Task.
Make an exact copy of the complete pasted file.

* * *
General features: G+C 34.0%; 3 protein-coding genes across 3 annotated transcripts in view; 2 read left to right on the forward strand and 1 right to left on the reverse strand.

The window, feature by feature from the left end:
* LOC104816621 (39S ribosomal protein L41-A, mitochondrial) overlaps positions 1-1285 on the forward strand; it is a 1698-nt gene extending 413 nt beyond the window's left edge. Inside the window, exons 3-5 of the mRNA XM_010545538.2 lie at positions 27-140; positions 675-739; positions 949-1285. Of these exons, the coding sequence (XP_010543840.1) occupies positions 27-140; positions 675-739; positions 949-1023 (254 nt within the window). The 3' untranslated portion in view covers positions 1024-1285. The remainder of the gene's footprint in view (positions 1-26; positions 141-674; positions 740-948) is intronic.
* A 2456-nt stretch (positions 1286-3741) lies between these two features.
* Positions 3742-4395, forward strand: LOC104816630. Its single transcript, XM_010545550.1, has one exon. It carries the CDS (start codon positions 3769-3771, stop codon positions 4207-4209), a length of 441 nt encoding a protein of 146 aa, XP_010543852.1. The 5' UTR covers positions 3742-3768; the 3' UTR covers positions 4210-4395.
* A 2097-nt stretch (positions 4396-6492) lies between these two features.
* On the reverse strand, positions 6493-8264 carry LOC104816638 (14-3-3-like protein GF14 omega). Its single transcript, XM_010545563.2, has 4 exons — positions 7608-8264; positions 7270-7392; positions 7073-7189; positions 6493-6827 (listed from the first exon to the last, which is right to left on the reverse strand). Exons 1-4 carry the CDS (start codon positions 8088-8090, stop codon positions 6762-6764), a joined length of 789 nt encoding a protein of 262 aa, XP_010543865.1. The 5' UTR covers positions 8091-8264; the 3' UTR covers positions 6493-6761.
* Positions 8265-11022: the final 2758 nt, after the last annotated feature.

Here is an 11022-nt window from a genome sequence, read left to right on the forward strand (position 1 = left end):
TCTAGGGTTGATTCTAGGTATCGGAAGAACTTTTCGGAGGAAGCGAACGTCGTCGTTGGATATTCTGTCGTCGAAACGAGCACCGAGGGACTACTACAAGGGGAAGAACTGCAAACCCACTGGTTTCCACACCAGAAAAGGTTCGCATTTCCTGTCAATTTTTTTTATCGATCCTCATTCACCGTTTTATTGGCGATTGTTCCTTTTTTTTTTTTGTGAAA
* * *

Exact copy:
General features: G+C 34.0%; 3 protein-coding genes across 3 annotated transcripts in view; 2 read left to right on the forward strand and 1 right to left on the reverse strand.

The window, feature by feature from the left end:
* LOC104816621 (39S ribosomal protein L41-A, mitochondrial) overlaps positions 1-1285 on the forward strand; it is a 1698-nt gene extending 413 nt beyond the window's left edge. Inside the window, exons 3-5 of the mRNA XM_010545538.2 lie at positions 27-140; positions 675-739; positions 949-1285. Of these exons, the coding sequence (XP_010543840.1) occupies positions 27-140; positions 675-739; positions 949-1023 (254 nt within the window). The 3' untranslated portion in view covers positions 1024-1285. The remainder of the gene's footprint in view (positions 1-26; positions 141-674; positions 740-948) is intronic.
* A 2456-nt stretch (positions 1286-3741) lies between these two features.
* Positions 3742-4395, forward strand: LOC104816630. Its single transcript, XM_010545550.1, has one exon. It carries the CDS (start codon positions 3769-3771, stop codon positions 4207-4209), a length of 441 nt encoding a protein of 146 aa, XP_010543852.1. The 5' UTR covers positions 3742-3768; the 3' UTR covers positions 4210-4395.
* A 2097-nt stretch (positions 4396-6492) lies between these two features.
* On the reverse strand, positions 6493-8264 carry LOC104816638 (14-3-3-like protein GF14 omega). Its single transcript, XM_010545563.2, has 4 exons — positions 7608-8264; positions 7270-7392; positions 7073-7189; positions 6493-6827 (listed from the first exon to the last, which is right to left on the reverse strand). Exons 1-4 carry the CDS (start codon positions 8088-8090, stop codon positions 6762-6764), a joined length of 789 nt encoding a protein of 262 aa, XP_010543865.1. The 5' UTR covers positions 8091-8264; the 3' UTR covers positions 6493-6761.
* Positions 8265-11022: the final 2758 nt, after the last annotated feature.

Here is an 11022-nt window from a genome sequence, read left to right on the forward strand (position 1 = left end):
TCTAGGGTTGATTCTAGGTATCGGAAGAACTTTTCGGAGGAAGCGAACGTCGTCGTTGGATATTCTGTCGTCGAAACGAGCACCGAGGGACTACTACAAGGGGAAGAACTGCAAACCCACTGGTTTCCACACCAGAAAAGGTTCGCATTTCCTGTCAATTTTTTTTATCGATCCTCATTCACCGTTTTATTGGCGATTGTTCCTTTTTTTTTTTTGTGAAA